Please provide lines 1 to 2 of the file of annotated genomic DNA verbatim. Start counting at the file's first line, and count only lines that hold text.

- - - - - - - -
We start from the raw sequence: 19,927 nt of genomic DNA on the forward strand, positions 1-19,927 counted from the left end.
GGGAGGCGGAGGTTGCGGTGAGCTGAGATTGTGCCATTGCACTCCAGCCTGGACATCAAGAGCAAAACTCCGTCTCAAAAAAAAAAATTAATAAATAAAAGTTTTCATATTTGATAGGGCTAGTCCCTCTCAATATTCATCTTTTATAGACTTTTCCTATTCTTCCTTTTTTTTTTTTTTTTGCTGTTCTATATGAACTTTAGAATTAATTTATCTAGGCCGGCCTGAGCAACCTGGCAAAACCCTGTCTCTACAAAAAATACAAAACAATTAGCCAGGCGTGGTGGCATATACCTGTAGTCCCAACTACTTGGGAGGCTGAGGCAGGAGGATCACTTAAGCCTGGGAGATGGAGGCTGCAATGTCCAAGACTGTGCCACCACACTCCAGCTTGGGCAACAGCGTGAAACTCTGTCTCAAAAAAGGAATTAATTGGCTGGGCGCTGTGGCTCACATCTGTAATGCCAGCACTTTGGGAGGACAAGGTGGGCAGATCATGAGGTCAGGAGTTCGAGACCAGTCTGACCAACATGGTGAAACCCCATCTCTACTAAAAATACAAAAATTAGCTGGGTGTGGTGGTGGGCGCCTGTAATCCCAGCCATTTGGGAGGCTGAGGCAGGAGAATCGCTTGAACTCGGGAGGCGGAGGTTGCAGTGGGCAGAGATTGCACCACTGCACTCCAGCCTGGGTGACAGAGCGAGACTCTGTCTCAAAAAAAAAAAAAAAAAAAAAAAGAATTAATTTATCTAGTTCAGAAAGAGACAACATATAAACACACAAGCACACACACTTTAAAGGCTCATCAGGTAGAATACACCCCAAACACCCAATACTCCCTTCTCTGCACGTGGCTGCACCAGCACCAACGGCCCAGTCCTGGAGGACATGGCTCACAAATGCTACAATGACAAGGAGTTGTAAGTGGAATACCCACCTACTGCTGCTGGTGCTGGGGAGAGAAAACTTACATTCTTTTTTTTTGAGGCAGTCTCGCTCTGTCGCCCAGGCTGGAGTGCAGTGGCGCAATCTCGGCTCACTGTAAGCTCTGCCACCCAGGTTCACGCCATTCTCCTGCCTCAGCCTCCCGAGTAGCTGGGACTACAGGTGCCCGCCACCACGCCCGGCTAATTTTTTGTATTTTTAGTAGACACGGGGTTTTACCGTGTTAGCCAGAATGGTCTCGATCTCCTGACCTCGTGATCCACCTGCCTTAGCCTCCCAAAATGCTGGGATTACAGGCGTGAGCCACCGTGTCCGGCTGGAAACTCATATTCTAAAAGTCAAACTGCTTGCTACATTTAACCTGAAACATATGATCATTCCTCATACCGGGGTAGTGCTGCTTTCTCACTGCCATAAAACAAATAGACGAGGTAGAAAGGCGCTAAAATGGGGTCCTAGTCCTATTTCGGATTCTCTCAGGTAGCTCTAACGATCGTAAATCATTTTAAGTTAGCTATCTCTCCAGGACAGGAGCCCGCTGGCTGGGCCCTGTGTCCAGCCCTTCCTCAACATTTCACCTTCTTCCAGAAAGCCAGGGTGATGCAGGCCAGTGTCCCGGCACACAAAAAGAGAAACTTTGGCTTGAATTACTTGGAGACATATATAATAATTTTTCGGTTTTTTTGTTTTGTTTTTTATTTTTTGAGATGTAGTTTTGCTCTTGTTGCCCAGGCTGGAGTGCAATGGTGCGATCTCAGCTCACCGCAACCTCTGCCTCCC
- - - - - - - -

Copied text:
We start from the raw sequence: 19,927 nt of genomic DNA on the forward strand, positions 1-19,927 counted from the left end.
GGGAGGCGGAGGTTGCGGTGAGCTGAGATTGTGCCATTGCACTCCAGCCTGGACATCAAGAGCAAAACTCCGTCTCAAAAAAAAAAATTAATAAATAAAAGTTTTCATATTTGATAGGGCTAGTCCCTCTCAATATTCATCTTTTATAGACTTTTCCTATTCTTCCTTTTTTTTTTTTTTTTGCTGTTCTATATGAACTTTAGAATTAATTTATCTAGGCCGGCCTGAGCAACCTGGCAAAACCCTGTCTCTACAAAAAATACAAAACAATTAGCCAGGCGTGGTGGCATATACCTGTAGTCCCAACTACTTGGGAGGCTGAGGCAGGAGGATCACTTAAGCCTGGGAGATGGAGGCTGCAATGTCCAAGACTGTGCCACCACACTCCAGCTTGGGCAACAGCGTGAAACTCTGTCTCAAAAAAGGAATTAATTGGCTGGGCGCTGTGGCTCACATCTGTAATGCCAGCACTTTGGGAGGACAAGGTGGGCAGATCATGAGGTCAGGAGTTCGAGACCAGTCTGACCAACATGGTGAAACCCCATCTCTACTAAAAATACAAAAATTAGCTGGGTGTGGTGGTGGGCGCCTGTAATCCCAGCCATTTGGGAGGCTGAGGCAGGAGAATCGCTTGAACTCGGGAGGCGGAGGTTGCAGTGGGCAGAGATTGCACCACTGCACTCCAGCCTGGGTGACAGAGCGAGACTCTGTCTCAAAAAAAAAAAAAAAAAAAAAAAGAATTAATTTATCTAGTTCAGAAAGAGACAACATATAAACACACAAGCACACACACTTTAAAGGCTCATCAGGTAGAATACACCCCAAACACCCAATACTCCCTTCTCTGCACGTGGCTGCACCAGCACCAACGGCCCAGTCCTGGAGGACATGGCTCACAAATGCTACAATGACAAGGAGTTGTAAGTGGAATACCCACCTACTGCTGCTGGTGCTGGGGAGAGAAAACTTACATTCTTTTTTTTTGAGGCAGTCTCGCTCTGTCGCCCAGGCTGGAGTGCAGTGGCGCAATCTCGGCTCACTGTAAGCTCTGCCACCCAGGTTCACGCCATTCTCCTGCCTCAGCCTCCCGAGTAGCTGGGACTACAGGTGCCCGCCACCACGCCCGGCTAATTTTTTGTATTTTTAGTAGACACGGGGTTTTACCGTGTTAGCCAGAATGGTCTCGATCTCCTGACCTCGTGATCCACCTGCCTTAGCCTCCCAAAATGCTGGGATTACAGGCGTGAGCCACCGTGTCCGGCTGGAAACTCATATTCTAAAAGTCAAACTGCTTGCTACATTTAACCTGAAACATATGATCATTCCTCATACCGGGGTAGTGCTGCTTTCTCACTGCCATAAAACAAATAGACGAGGTAGAAAGGCGCTAAAATGGGGTCCTAGTCCTATTTCGGATTCTCTCAGGTAGCTCTAACGATCGTAAATCATTTTAAGTTAGCTATCTCTCCAGGACAGGAGCCCGCTGGCTGGGCCCTGTGTCCAGCCCTTCCTCAACATTTCACCTTCTTCCAGAAAGCCAGGGTGATGCAGGCCAGTGTCCCGGCACACAAAAAGAGAAACTTTGGCTTGAATTACTTGGAGACATATATAATAATTTTTCGGTTTTTTTGTTTTGTTTTTTATTTTTTGAGATGTAGTTTTGCTCTTGTTGCCCAGGCTGGAGTGCAATGGTGCGATCTCAGCTCACCGCAACCTCTGCCTCCC